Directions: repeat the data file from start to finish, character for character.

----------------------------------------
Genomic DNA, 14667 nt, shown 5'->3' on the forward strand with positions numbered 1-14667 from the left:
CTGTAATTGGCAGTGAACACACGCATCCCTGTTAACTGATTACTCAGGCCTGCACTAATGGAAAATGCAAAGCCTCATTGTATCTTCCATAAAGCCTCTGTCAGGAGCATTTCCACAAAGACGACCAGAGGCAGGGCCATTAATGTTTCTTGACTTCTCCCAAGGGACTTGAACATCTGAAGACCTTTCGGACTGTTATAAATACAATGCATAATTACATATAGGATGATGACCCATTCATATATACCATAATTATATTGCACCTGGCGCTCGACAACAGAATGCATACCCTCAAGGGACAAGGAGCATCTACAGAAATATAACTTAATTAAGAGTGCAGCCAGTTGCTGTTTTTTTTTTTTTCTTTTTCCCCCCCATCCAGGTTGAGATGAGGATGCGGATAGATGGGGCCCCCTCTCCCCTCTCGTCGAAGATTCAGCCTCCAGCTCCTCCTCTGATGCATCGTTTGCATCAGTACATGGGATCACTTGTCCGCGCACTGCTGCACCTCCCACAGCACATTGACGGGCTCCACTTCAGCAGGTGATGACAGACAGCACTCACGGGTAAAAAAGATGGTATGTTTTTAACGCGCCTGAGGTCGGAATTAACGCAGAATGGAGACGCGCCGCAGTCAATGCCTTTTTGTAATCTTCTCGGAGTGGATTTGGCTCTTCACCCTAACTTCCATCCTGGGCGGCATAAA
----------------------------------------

Genomic DNA, 14667 nt, shown 5'->3' on the forward strand with positions numbered 1-14667 from the left:
CTGTAATTGGCAGTGAACACACGCATCCCTGTTAACTGATTACTCAGGCCTGCACTAATGGAAAATGCAAAGCCTCATTGTATCTTCCATAAAGCCTCTGTCAGGAGCATTTCCACAAAGACGACCAGAGGCAGGGCCATTAATGTTTCTTGACTTCTCCCAAGGGACTTGAACATCTGAAGACCTTTCGGACTGTTATAAATACAATGCATAATTACATATAGGATGATGACCCATTCATATATACCATAATTATATTGCACCTGGCGCTCGACAACAGAATGCATACCCTCAAGGGACAAGGAGCATCTACAGAAATATAACTTAATTAAGAGTGCAGCCAGTTGCTGTTTTTTTTTTTTTCTTTTTCCCCCCCATCCAGGTTGAGATGAGGATGCGGATAGATGGGGCCCCCTCTCCCCTCTCGTCGAAGATTCAGCCTCCAGCTCCTCCTCTGATGCATCGTTTGCATCAGTACATGGGATCACTTGTCCGCGCACTGCTGCACCTCCCACAGCACATTGACGGGCTCCACTTCAGCAGGTGATGACAGACAGCACTCACGGGTAAAAAAGATGGTATGTTTTTAACGCGCCTGAGGTCGGAATTAACGCAGAATGGAGACGCGCCGCAGTCAATGCCTTTTTGTAATCTTCTCGGAGTGGATTTGGCTCTTCACCCTAACTTCCATCCTGGGCGGCATAAA